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Harbinger Health Joins Emerging Multi-Cancer Screening Arena With Tech Focused On Oncogenesis


NEW YORK – Harbinger Health has staked a claim as yet another challenger in the push to develop and implement multi-cancer blood-based screening for an asymptomatic population. 

A product of Flagship Pioneering, the venture capital/tech development firm that backed SARS-CoV-2 vaccine-maker Moderna, Harbinger has been operating in stealth mode for the past few years on early cancer biomarker development and initial validation studies. 

In late June, Harbinger announced it had partnered with Sarah Cannon Research Institute to begin a 10,000-participant case-control clinical study — an important next step to further validate and develop its assay. 

Stephen Hahn, a former oncologist who briefly served as commissioner of the US Food and Drug Administration under the Trump Administration, is the firm's CEO. 

In an interview this week, Hahn said that Harbinger believes it has a unique approach to detecting signals from the earliest moments of cancer development that will allow it to compete in a field where several companies are already conducting registrational trials for FDA submission, and one firm, Grail, is already offering its test clinically

Hahn declined to provide details on Harbinger’s proprietary approach apart from the fact that it involves DNA methylation and relates to some biological underpinning of the transition from normal cell to malignant cell, potentially before such cells even begin to clump together, let alone spread and eventually metastasize. 

Hahn also suggested this "biological signal" is relatively specific and may not require broad sequencing to identify methylation profiles over a large portion of the genome, as do many of the current technologies being advanced. 

"When I was an oncology fellow 30 years ago, if I had told someone in the oncology clinic, 'we're going to have a … test that detects circulating tumor DNA in your blood,’ [they'd] have thought I was crazy,” he said. “Now it's a little bit of old news that you can detect tumor DNA in blood so what I think gives us an advantage is the ability to identify a biological signal … that is associated with the very earliest points in oncogenesis [and] … one where we know where to look, so we can be very targeted."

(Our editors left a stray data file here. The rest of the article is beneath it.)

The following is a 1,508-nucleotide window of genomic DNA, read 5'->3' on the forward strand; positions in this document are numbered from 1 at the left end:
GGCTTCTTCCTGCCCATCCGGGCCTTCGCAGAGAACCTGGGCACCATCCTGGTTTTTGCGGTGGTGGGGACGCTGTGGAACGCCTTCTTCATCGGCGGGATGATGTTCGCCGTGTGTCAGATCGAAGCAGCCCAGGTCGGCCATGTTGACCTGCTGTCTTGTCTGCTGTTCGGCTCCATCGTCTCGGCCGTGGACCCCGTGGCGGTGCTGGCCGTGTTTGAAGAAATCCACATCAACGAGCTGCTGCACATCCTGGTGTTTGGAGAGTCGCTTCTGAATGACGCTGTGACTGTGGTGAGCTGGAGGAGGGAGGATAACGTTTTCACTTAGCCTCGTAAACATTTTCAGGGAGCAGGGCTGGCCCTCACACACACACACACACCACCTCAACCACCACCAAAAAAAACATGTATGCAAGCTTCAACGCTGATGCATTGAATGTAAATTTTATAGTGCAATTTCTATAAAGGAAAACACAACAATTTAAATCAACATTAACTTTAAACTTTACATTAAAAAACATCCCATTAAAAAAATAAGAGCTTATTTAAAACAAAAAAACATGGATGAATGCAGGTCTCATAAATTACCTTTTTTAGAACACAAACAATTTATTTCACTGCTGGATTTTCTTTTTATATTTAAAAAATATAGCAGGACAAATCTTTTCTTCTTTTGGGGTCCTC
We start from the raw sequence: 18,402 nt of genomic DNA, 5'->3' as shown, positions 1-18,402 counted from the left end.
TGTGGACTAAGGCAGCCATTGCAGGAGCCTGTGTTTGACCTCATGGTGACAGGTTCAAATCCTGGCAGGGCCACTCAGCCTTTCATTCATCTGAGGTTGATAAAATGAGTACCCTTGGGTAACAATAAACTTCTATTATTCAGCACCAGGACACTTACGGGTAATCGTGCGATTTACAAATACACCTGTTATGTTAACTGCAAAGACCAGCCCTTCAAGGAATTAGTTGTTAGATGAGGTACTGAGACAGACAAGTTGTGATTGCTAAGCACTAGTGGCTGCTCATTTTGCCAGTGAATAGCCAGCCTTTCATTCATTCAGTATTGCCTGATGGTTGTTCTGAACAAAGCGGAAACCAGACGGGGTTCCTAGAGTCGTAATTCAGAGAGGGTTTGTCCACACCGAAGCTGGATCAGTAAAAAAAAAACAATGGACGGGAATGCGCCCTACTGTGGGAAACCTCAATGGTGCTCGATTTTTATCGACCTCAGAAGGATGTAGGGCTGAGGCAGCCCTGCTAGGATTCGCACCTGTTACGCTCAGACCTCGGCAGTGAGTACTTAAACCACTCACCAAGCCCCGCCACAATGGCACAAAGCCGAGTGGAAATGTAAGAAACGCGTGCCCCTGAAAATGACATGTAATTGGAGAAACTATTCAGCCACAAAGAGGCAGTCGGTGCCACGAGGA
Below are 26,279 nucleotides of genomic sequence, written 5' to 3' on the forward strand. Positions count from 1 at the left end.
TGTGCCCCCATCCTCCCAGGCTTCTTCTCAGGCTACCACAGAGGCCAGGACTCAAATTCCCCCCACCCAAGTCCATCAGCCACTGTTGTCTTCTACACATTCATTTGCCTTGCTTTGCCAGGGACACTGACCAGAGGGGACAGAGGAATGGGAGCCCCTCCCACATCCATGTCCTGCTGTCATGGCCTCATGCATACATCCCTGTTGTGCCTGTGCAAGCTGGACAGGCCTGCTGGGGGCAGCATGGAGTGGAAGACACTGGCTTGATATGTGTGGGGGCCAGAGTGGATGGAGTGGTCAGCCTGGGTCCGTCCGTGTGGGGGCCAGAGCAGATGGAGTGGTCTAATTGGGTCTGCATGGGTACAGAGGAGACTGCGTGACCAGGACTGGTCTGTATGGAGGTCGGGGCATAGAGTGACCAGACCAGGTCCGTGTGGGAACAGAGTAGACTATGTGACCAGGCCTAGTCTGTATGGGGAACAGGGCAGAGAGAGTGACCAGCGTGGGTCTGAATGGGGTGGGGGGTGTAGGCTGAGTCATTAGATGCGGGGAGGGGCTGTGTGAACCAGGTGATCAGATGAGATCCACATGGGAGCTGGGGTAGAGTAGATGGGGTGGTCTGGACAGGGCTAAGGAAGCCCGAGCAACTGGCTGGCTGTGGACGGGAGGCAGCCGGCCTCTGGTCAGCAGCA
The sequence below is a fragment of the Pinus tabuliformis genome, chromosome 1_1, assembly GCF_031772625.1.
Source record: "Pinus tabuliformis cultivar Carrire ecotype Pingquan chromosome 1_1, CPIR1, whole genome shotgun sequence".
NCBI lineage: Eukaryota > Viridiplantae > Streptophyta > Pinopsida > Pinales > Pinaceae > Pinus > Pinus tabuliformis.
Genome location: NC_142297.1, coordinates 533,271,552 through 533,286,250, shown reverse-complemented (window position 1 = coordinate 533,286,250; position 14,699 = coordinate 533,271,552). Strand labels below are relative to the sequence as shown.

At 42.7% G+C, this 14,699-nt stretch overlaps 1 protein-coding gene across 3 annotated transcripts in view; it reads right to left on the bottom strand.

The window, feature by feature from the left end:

He further noted that the company strives for its assay to be “a low-cost initial screening test that has a very high negative predictive value." 

Hahn said he spent many years as a skeptic of cancer screening, "not because I don't believe that diagnosing cancers early is better. I do, and every piece of data we have has shown that if you diagnose a cancer [at] stage I, at stage II, it's better than if you're diagnosed with stage IV." But he is cognizant of the challenge in translating early detection into improvement of clinical outcomes. Despite that skepticism, Hahn said, he has been persuaded by the unique ability of the Harbinger platform and its performance specifically in stage I and II cancers. 

He said that the underlying biology of Harbinger’s method revolves around “how cancer forms, what's that related to, and how that relates to the hallmarks of cancer. And for me it was an ‘Aha!’ moment. … This biology makes sense to me, and it makes sense to me that it would be present at the earliest stages and throughout cancer," he added. 

Although the company has not yet published any of its data, Hahn said it includes studies of about 1,000 cancer cases and controls across 20 cancer types. 

The new validation study with Sarah Cannon should ramp up over the next 12 to 18 months, he said, with a major goal being the recruitment of a diverse population. 

"We really felt strongly about going into the community, which is a real strength of Sarah Cannon," Hahn said. "We are being intentional, and we are very focused on making sure that we engage from the beginning communities that aren't typically involved." 

According to Hahn, the next steps will be to take the resulting data and roll out a test, or series of tests, that Harbinger can then study in a registrational trial to support a bid for premarket approval by the FDA. At the same time, the company also believes real-world evidence will be key, so it may also launch clinical testing ahead of FDA approval.